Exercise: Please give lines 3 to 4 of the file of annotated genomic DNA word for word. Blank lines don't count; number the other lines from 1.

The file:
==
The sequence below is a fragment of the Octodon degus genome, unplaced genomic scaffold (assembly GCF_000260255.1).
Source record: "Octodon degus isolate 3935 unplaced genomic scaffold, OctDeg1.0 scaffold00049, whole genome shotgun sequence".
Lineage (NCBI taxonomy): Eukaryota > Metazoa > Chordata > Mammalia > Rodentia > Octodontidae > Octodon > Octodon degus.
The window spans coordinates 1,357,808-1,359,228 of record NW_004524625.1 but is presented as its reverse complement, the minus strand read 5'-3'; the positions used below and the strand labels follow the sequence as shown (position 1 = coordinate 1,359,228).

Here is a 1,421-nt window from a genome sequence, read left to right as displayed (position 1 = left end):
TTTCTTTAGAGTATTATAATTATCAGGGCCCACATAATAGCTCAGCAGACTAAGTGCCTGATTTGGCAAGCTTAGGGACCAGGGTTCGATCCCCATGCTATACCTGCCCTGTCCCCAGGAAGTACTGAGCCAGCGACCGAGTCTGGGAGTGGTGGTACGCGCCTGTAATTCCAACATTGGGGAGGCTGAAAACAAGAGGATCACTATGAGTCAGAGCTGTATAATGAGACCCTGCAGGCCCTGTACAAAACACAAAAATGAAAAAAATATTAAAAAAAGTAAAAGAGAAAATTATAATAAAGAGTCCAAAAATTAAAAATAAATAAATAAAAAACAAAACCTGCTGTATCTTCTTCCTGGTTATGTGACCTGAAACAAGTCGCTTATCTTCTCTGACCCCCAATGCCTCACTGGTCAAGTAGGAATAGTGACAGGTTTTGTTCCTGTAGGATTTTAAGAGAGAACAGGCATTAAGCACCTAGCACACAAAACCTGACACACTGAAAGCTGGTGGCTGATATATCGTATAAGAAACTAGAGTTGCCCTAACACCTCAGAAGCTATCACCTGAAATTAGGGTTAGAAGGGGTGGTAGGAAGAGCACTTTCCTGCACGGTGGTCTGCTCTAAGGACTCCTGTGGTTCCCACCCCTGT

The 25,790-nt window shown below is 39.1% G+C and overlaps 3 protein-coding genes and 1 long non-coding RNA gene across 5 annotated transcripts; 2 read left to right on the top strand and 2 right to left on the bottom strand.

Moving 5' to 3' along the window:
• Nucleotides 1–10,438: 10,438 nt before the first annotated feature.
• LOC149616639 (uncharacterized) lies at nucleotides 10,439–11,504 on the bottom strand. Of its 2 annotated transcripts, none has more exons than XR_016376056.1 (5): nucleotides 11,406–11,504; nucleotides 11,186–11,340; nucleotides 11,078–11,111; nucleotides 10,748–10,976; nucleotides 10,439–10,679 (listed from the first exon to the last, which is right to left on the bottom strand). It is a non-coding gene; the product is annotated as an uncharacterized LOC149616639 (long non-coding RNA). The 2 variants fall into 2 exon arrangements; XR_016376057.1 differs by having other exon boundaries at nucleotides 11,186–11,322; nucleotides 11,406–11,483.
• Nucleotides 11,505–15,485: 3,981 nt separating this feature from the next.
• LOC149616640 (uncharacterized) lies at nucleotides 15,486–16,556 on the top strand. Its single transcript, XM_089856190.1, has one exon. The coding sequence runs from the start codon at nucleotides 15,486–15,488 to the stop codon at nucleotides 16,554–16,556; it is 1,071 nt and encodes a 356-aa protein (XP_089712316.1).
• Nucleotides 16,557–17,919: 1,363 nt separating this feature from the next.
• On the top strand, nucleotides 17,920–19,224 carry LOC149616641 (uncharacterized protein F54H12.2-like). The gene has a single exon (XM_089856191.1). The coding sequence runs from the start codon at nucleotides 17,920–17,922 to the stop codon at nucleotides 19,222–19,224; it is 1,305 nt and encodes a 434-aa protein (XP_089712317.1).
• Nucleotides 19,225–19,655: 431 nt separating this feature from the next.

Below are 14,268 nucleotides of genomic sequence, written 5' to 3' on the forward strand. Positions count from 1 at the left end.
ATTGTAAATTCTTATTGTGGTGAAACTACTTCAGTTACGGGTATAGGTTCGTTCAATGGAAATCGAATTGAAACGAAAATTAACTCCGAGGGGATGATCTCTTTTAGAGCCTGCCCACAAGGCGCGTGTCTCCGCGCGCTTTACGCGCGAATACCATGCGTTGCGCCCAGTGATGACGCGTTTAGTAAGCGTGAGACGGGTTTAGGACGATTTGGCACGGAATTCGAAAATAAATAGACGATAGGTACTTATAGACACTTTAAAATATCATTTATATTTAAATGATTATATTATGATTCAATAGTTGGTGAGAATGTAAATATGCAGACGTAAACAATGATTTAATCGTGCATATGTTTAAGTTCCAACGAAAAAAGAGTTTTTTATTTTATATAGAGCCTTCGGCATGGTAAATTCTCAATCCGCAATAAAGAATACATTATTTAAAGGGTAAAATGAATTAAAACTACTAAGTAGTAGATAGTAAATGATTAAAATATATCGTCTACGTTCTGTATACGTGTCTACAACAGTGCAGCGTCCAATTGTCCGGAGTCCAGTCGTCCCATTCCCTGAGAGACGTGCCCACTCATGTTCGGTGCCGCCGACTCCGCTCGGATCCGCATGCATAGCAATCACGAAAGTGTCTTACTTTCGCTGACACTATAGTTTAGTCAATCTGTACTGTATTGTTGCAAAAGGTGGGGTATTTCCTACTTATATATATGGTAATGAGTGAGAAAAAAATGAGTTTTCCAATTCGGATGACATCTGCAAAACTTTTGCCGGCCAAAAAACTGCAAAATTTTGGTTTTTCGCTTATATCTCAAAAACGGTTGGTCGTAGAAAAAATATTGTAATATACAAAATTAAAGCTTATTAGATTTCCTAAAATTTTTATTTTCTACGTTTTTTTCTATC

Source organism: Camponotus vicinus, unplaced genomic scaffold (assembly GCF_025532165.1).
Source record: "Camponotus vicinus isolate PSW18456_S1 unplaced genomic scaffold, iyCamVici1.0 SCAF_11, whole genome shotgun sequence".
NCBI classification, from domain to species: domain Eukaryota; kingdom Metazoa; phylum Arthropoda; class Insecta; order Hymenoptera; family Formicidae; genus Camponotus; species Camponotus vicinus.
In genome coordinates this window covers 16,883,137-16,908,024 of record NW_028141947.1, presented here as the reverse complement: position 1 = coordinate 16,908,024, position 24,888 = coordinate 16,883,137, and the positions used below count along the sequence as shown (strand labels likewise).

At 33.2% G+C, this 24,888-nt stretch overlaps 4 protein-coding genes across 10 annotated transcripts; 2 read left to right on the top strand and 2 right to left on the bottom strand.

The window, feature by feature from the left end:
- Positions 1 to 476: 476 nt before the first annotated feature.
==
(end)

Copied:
Lineage (NCBI taxonomy): Eukaryota > Metazoa > Chordata > Mammalia > Rodentia > Octodontidae > Octodon > Octodon degus.
The window spans coordinates 1,357,808-1,359,228 of record NW_004524625.1 but is presented as its reverse complement, the minus strand read 5'-3'; the positions used below and the strand labels follow the sequence as shown (position 1 = coordinate 1,359,228).